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State of Sheffield 2015

State of Sheffield 2015

The State of Sheffield 2015 conference hosted by the Sheffield Executive Board debated the trends, challenges and opportunities facing Sheffield that are raised by the latest State of Sheffield Report published on 27th February. With over 140 attendees from all sectors in Sheffield, the conference heard from Professor Gordon Dabinett and Andrew Walshall, co-authors of the independently written report, together with Paul Swinney, Senior Economist at the Centre for Cities.

You can hear from some of the key players here State of Sheffield 2015

This is the fourth annual report that the Sheffield Executive Board has commissioned.  It provides an overview of the city of Sheffield that will be used to inform current and future city priorities.  Sharon Squires introduced the State of Sheffield Report 2015: “The purpose of these reports is to understand our city better, to judge how the city is doing and also to review trends. No other city produces reports like this. This report is used by the Sheffield Executive Board to develop shared priorities and to develop city initiatives put in place as a result of its findings. This is a shared responsibility and understanding between all the sectors represented on our Board from public, private, academic and voluntary, community and faith sectors working together.”

Key themes in this year’s report are the global city comparisons, financial vulnerability and climate change.

Professor Gordon Dabinett: “This year we looked at Sheffield in the wider context, making data comparisons on a European and global scale. Businesses in Sheffield trade throughout the world and people educated in the city go elsewhere in the world.

“A global city is defined by its power and influence and such cities tend to hold seats of government, media, and finance and to have more of a connection with one another, rather than other cities in same country. Sheffield is a secondary city, but this does not mean it is second best. Secondary cities contribute to growth. And Sheffield is a very ‘livable’ city, perhaps more likely to provide ‘quality of life’ outcomes than a more economically successful city that will be more expensive to live in.”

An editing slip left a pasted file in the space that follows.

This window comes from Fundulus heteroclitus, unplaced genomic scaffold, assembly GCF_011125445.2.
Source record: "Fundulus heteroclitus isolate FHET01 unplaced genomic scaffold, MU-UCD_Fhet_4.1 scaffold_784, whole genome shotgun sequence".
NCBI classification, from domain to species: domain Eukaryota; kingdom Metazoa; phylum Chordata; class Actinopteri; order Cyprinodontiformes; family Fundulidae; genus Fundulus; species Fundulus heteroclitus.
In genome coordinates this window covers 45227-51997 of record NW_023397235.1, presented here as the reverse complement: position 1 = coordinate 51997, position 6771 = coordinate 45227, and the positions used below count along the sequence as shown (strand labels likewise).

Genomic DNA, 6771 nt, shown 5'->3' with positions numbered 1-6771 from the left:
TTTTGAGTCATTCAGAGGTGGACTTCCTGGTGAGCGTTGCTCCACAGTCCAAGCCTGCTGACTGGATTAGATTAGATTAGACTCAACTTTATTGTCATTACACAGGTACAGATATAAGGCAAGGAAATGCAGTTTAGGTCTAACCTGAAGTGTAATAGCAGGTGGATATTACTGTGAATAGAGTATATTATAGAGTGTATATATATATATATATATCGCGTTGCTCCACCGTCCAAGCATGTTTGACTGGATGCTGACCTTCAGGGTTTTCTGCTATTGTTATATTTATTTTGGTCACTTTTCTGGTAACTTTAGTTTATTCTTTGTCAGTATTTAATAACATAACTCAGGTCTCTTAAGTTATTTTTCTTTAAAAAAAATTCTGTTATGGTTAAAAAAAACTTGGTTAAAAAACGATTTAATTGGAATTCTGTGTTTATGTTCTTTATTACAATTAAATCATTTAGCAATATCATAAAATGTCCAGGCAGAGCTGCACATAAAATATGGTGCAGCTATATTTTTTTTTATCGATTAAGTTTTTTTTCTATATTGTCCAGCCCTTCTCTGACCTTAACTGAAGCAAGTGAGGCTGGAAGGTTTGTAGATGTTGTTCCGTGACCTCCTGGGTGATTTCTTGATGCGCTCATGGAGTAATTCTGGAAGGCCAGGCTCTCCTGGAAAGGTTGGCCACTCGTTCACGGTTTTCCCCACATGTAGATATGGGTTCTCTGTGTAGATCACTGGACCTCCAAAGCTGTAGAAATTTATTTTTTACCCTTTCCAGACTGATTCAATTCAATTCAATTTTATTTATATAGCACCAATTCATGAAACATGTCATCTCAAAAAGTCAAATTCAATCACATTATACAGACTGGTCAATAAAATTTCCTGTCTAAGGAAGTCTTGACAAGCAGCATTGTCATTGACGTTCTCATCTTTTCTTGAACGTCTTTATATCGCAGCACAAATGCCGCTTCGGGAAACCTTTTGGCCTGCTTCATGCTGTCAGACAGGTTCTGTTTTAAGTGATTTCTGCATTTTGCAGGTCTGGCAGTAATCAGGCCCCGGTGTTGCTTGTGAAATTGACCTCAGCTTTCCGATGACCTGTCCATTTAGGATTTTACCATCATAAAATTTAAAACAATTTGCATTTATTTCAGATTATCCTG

“Prior to the economic crisis in 2007, Sheffield’s economic performance was strong, like other European cities. Post-crisis Sheffield has been affected by government austerity but has still performed well around the labour market.   Economic productivity is however a challenge.”

Financial vulnerability amongst the citizens of Sheffield is increasing, and does not only relate to those out of work.  The introduction of the Our Fair City Campaign launched in January 2014, campaigning for the living wage and Sheffield Money will all help to alleviate it.  Next year’s report will be able to monitor progress.

Whilst flooding and increasing incidences of extreme temperatures, both hot and cold, present challenges to Sheffield, the city has some protection due its large amount of green space and is reducing its CO2 emissions.

Paul Swinney spoke about UK cities. “Sheffield has bounced back strongly, after being hit very hard in the 70s and 80s. The city has 52,000 more jobs than in 1991. Now it needs to think about the next phase of growth.  High paid, high skilled jobs are likely to increasingly cluster within city centres.  And so to support job creation in decades to come, Sheffield needs to focus on its skills base and making its city centre as an attractive place to do business as possible.”

Sheffield is an innovative city, being among in the top 10 UK cities for patents, with 5.6% patents per 10,000 population.  Graduate employment has also improved; only 6.1% of new graduates in 2012-13 were not in employment or further study. Cultural events are also having a positive impact – drawing people into the city centre – and the current Sheffield BID proposal will have a further positive impact on the local economy.

To download a copy of the State of Sheffield 2015 Report,  please go to www.sheffieldfirst.com


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